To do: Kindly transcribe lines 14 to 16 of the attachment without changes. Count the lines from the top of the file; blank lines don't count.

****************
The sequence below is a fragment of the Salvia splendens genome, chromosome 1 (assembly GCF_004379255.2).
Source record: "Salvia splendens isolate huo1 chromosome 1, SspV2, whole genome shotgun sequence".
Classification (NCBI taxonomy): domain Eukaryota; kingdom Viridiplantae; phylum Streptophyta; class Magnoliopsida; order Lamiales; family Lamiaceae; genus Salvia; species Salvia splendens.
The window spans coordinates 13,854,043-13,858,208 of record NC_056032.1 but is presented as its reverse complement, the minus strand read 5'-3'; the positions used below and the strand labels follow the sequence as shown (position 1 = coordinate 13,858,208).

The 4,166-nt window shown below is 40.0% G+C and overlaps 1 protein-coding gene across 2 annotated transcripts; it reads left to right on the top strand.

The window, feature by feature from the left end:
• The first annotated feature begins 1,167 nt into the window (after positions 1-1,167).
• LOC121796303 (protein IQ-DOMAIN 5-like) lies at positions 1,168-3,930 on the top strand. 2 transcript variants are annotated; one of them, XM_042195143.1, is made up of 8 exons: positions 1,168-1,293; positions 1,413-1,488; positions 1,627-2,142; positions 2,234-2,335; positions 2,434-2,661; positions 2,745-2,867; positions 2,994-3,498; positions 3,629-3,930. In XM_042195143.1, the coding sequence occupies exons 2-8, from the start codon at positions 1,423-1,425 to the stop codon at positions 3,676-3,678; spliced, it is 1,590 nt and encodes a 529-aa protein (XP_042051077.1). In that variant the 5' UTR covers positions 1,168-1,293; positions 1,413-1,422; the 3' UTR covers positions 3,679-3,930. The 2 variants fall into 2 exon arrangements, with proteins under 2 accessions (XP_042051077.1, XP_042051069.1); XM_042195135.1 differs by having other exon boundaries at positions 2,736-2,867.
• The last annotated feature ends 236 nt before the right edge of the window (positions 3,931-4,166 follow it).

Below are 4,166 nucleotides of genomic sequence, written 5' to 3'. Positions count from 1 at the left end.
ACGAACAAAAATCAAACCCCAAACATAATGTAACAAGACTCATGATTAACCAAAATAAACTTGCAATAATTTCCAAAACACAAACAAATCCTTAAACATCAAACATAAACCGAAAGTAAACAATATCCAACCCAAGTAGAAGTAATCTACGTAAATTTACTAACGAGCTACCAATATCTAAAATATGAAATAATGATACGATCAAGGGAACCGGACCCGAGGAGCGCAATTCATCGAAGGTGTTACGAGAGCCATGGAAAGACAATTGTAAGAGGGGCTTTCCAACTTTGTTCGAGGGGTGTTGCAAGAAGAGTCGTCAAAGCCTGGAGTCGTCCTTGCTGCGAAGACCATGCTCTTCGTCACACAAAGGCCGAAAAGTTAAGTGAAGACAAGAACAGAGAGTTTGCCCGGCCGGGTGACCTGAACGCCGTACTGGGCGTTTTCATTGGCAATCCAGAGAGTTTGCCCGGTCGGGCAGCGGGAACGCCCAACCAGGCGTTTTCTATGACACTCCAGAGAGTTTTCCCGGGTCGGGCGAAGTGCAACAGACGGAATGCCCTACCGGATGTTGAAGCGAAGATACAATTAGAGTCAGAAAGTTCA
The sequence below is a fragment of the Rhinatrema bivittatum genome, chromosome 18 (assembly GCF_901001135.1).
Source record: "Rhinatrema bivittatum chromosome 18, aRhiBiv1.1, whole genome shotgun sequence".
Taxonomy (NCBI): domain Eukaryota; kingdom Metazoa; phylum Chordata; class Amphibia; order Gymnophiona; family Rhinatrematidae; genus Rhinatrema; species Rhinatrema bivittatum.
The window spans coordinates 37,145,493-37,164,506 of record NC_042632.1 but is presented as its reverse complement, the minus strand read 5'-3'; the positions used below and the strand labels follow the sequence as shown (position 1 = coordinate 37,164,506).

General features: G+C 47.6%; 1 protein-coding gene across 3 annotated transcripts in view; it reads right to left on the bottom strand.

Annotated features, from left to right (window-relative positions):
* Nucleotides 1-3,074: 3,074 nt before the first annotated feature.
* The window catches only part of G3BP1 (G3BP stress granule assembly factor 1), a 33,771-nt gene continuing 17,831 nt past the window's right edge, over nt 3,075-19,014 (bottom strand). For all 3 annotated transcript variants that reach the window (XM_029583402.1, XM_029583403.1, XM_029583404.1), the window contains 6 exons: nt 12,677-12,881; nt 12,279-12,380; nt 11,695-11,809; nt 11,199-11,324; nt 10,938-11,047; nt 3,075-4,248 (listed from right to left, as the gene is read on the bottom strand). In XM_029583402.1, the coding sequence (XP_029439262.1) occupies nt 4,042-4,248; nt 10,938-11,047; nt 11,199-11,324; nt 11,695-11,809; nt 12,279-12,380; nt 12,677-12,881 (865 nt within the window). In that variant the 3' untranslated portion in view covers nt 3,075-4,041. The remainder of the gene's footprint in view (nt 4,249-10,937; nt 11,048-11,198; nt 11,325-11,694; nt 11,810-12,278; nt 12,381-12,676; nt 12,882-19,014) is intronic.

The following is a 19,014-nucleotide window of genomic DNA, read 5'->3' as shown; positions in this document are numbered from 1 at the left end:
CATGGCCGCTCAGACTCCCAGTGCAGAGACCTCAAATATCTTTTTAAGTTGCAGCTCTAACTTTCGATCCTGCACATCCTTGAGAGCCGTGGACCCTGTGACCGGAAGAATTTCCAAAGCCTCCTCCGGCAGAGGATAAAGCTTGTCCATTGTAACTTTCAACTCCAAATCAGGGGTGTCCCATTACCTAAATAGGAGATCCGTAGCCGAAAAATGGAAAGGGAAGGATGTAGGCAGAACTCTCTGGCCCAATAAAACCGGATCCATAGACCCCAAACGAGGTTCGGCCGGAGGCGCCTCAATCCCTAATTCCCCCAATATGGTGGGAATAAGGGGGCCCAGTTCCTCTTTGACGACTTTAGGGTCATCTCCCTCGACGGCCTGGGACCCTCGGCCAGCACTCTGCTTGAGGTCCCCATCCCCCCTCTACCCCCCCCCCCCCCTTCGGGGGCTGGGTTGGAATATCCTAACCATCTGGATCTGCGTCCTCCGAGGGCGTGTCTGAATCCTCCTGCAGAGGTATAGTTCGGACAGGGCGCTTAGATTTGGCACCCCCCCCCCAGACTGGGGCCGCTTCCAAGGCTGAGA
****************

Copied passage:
Taxonomy (NCBI): domain Eukaryota; kingdom Metazoa; phylum Chordata; class Amphibia; order Gymnophiona; family Rhinatrematidae; genus Rhinatrema; species Rhinatrema bivittatum.
The window spans coordinates 37,145,493-37,164,506 of record NC_042632.1 but is presented as its reverse complement, the minus strand read 5'-3'; the positions used below and the strand labels follow the sequence as shown (position 1 = coordinate 37,164,506).

General features: G+C 47.6%; 1 protein-coding gene across 3 annotated transcripts in view; it reads right to left on the bottom strand.